Could we find a guide as useful for whenever we plunge into any particular cycle of manifestation? After all, I don’t want to pour more energy into working the ground, if the time for planting is already here. Or plant, if it’s harvest-time and a frost looks imminent. More and more I’m starting to see where to focus. Which signals from the universe deserve my attention? What guides me to alertness about these cycles and my part in them, and what distracts and diverts and wastes my energy?

Ah, you know the feeling as well as I do. How did it happen last week that I squandered what looked like a crest of inspiration and passion, a peak where I knew I could do what I longed to do, and managed to throw myself into the depths of a trough instead? Was it noise rather than wisdom that tugged on my attention from the outside, and drew me aside from my goal? Some samples — the voices we all hear, that seduce us from our best interests: “You should W. Or X is so terrible that you must Y. Or you can’t Z”, and so on, and on. I wake up enough from time to time to ask myself, “Since when have strangers known better than my own inner guidance what’s in my best interests?!”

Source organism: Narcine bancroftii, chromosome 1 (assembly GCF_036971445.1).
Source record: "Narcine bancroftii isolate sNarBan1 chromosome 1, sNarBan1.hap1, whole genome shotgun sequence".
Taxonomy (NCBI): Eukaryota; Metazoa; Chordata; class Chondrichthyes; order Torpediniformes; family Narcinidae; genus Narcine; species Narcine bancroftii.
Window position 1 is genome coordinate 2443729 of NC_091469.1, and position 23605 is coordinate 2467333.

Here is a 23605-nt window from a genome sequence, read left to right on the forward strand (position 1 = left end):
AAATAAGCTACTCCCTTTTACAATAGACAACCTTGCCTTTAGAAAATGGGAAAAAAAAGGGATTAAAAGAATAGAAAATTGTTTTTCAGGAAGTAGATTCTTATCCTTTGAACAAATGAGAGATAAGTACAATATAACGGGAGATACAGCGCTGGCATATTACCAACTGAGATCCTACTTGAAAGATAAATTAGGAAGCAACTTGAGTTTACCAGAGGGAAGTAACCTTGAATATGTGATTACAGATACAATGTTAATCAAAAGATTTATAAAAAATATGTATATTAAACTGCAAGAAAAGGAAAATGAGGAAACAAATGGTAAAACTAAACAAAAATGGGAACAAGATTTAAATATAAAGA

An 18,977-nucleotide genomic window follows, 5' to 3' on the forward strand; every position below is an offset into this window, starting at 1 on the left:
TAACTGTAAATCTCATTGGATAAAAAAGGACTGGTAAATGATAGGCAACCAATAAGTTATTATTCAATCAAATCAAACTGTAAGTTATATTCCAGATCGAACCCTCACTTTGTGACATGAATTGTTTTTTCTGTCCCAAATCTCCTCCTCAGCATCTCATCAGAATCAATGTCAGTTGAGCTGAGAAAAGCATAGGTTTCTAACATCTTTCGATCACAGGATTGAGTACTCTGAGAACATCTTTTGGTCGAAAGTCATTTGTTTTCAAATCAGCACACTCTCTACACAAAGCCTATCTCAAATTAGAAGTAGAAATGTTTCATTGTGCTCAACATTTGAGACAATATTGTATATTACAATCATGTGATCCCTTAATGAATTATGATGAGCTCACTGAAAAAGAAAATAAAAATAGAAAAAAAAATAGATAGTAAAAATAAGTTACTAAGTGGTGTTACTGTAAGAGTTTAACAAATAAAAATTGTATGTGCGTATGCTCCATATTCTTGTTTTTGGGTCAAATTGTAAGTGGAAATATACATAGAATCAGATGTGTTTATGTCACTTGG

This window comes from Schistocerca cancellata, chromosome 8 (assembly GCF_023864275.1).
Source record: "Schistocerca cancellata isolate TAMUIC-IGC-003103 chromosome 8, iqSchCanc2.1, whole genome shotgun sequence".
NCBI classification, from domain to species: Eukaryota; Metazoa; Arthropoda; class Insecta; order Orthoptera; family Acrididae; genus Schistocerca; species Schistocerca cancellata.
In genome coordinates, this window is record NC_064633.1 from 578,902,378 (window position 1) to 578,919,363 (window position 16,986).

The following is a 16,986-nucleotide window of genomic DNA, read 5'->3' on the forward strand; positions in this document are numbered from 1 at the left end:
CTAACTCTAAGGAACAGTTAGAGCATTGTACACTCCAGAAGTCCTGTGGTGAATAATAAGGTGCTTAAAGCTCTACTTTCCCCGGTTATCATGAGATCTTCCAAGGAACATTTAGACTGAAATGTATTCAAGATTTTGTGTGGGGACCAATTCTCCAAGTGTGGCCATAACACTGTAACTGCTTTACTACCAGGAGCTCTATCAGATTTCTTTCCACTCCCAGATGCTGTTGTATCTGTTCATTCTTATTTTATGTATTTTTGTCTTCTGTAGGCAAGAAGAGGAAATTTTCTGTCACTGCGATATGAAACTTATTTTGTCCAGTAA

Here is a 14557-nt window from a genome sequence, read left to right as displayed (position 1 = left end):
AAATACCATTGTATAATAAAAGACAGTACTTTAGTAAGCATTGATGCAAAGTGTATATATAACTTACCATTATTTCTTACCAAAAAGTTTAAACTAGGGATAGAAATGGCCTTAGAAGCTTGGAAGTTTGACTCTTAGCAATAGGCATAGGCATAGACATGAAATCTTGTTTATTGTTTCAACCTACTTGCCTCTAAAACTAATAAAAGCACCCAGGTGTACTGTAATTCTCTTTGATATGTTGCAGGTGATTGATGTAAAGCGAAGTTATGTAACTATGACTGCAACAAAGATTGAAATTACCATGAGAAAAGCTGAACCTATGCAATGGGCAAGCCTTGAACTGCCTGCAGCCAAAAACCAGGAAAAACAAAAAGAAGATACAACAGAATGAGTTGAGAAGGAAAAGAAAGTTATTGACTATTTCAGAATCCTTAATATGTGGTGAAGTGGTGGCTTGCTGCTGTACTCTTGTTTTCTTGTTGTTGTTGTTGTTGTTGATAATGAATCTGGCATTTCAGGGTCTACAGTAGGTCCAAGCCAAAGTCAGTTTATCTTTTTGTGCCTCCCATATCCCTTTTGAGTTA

So I have a map for manifestation. Is that enough? Can I locate more guidance?

Well, how about my reasons, my motive, my intention? Whom does the Grail serve? one such teaching asks us. Druid koan, a question the universe is always asking. Who benefits? If we serve only the self, we’re cutting off half the flow that’s possible for us. As distributors, as channels, as manifesters of awen-inspiration and life and energy, we can always open to a greater flow. Isn’t that our deepest desire, to feel life pass through us on its way to a worthy purpose? To have participated fully in the marvel of existence? I don’t know about you, but that’s the richest and most thrilling experience I know.